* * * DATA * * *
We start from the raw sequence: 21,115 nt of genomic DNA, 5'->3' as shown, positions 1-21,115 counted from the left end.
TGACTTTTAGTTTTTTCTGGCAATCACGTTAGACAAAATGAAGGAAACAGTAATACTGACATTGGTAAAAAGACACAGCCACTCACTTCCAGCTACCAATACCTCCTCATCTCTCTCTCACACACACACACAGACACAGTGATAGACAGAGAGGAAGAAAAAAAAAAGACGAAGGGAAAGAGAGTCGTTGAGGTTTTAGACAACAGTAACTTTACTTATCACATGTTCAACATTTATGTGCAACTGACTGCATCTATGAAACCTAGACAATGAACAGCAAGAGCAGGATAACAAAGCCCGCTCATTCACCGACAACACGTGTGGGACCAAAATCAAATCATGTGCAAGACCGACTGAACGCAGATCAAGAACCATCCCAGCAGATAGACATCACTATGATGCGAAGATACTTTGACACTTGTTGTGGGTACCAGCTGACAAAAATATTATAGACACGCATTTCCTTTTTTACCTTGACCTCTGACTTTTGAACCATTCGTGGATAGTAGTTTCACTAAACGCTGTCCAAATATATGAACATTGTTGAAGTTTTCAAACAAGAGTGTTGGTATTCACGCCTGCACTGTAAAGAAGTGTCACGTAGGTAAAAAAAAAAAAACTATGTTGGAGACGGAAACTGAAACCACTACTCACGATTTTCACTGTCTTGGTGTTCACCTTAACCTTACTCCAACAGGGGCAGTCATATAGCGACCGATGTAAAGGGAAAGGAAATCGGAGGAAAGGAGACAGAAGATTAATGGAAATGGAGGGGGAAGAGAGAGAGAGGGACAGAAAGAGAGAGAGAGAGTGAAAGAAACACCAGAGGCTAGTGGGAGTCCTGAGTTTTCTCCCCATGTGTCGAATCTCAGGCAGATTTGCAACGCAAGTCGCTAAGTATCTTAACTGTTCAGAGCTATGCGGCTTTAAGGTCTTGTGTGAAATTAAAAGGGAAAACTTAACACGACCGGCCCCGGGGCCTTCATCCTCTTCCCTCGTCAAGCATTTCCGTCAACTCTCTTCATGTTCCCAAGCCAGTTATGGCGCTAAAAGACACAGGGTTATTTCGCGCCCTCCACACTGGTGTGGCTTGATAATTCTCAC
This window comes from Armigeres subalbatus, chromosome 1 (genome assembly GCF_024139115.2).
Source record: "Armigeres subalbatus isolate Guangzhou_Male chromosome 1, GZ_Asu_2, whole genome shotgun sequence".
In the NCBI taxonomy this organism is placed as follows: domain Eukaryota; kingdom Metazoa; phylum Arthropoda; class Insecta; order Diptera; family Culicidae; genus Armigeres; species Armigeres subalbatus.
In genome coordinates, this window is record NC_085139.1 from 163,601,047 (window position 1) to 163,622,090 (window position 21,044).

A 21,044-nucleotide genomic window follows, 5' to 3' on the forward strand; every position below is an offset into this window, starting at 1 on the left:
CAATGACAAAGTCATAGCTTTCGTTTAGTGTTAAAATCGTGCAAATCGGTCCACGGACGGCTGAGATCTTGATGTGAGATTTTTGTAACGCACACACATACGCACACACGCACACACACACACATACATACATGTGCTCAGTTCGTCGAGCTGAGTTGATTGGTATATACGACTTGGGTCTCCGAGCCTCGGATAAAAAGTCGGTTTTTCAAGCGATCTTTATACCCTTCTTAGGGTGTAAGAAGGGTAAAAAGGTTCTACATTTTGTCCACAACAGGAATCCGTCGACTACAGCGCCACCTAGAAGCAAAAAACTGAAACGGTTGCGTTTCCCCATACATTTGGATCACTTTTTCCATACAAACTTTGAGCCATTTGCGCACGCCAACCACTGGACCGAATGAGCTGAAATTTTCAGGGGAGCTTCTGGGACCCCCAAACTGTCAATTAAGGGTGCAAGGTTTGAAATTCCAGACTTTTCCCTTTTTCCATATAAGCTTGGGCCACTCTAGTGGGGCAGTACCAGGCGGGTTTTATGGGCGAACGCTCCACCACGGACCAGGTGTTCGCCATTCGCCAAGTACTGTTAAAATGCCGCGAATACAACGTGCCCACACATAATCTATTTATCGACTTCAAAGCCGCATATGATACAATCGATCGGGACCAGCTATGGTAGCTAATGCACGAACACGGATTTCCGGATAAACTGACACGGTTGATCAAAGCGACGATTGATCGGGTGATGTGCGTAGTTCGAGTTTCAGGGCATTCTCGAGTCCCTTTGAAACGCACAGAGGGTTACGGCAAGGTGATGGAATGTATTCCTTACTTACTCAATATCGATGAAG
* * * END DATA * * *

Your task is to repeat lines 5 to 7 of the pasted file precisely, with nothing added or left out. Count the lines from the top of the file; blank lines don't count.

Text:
In the NCBI taxonomy this organism is placed as follows: domain Eukaryota; kingdom Metazoa; phylum Arthropoda; class Insecta; order Diptera; family Culicidae; genus Armigeres; species Armigeres subalbatus.
In genome coordinates, this window is record NC_085139.1 from 163,601,047 (window position 1) to 163,622,090 (window position 21,044).

A 21,044-nucleotide genomic window follows, 5' to 3' on the forward strand; every position below is an offset into this window, starting at 1 on the left: